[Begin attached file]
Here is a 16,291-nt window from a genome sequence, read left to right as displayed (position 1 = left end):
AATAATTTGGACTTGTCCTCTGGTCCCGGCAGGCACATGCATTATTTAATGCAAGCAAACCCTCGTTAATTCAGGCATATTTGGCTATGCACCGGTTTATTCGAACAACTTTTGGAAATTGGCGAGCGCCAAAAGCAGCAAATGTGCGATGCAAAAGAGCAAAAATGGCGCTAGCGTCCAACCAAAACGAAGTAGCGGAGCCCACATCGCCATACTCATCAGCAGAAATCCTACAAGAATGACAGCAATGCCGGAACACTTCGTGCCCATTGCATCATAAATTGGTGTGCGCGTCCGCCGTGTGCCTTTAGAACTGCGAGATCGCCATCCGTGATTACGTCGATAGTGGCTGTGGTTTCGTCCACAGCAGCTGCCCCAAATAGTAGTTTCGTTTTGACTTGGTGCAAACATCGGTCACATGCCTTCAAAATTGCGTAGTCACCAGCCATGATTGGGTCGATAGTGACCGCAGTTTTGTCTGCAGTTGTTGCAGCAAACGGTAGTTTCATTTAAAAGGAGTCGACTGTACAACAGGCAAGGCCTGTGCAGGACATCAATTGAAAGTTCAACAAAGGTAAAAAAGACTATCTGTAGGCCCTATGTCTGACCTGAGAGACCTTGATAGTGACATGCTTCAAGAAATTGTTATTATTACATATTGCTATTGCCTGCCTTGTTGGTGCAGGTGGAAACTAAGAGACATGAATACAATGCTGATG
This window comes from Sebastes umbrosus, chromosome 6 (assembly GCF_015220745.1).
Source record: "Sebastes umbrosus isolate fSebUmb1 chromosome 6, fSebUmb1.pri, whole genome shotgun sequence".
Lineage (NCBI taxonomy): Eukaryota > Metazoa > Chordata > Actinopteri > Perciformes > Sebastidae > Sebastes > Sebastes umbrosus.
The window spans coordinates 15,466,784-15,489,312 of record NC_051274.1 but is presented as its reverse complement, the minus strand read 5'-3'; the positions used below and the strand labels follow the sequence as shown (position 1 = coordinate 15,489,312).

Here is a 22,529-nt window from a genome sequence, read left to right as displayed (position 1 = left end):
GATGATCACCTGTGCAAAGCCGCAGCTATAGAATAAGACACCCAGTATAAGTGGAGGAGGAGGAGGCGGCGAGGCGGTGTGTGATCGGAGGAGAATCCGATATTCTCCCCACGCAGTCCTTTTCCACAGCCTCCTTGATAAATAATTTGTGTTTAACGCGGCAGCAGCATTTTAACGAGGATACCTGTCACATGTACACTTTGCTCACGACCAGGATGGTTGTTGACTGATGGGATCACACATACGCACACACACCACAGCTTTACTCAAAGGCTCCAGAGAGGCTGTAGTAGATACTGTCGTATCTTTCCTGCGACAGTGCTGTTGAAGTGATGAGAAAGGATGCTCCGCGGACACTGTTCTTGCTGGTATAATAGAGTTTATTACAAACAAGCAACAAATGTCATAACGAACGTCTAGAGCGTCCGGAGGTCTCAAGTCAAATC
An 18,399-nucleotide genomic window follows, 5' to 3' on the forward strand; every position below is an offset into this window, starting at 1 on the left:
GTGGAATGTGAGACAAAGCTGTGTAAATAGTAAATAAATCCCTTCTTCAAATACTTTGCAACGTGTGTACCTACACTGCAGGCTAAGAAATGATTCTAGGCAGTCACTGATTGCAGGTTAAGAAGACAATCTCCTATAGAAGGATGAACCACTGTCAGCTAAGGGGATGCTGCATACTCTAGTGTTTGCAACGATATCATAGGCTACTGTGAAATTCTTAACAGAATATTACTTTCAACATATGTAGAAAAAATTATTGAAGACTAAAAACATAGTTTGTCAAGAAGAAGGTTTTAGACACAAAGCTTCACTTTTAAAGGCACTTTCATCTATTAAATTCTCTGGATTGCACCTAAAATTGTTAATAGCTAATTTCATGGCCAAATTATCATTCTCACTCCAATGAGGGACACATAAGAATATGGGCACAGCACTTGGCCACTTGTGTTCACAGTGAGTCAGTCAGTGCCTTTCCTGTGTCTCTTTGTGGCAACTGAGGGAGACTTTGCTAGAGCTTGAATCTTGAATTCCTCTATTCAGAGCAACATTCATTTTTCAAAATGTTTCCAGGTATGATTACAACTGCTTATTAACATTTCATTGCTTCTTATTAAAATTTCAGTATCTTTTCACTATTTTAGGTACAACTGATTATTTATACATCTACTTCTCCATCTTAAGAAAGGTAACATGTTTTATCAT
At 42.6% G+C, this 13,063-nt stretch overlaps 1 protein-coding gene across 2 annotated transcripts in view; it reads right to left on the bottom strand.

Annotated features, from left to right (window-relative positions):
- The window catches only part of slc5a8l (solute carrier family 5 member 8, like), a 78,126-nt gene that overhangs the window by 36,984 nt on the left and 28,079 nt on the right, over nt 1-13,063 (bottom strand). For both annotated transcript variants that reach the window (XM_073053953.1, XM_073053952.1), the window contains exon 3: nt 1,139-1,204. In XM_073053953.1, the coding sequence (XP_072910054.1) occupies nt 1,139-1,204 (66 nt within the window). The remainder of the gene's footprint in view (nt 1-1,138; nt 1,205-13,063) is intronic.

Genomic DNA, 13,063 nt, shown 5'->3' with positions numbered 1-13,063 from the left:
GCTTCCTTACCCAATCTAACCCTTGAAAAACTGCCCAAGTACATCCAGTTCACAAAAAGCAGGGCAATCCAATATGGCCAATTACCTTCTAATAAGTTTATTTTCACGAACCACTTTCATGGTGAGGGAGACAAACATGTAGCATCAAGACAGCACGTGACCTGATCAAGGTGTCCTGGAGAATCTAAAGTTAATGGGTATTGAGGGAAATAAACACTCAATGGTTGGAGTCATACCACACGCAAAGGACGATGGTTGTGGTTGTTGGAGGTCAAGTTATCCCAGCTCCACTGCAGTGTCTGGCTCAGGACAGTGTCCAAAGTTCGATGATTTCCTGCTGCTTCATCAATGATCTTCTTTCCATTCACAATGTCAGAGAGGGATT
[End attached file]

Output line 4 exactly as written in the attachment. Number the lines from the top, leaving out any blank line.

Source record: "Sebastes umbrosus isolate fSebUmb1 chromosome 6, fSebUmb1.pri, whole genome shotgun sequence".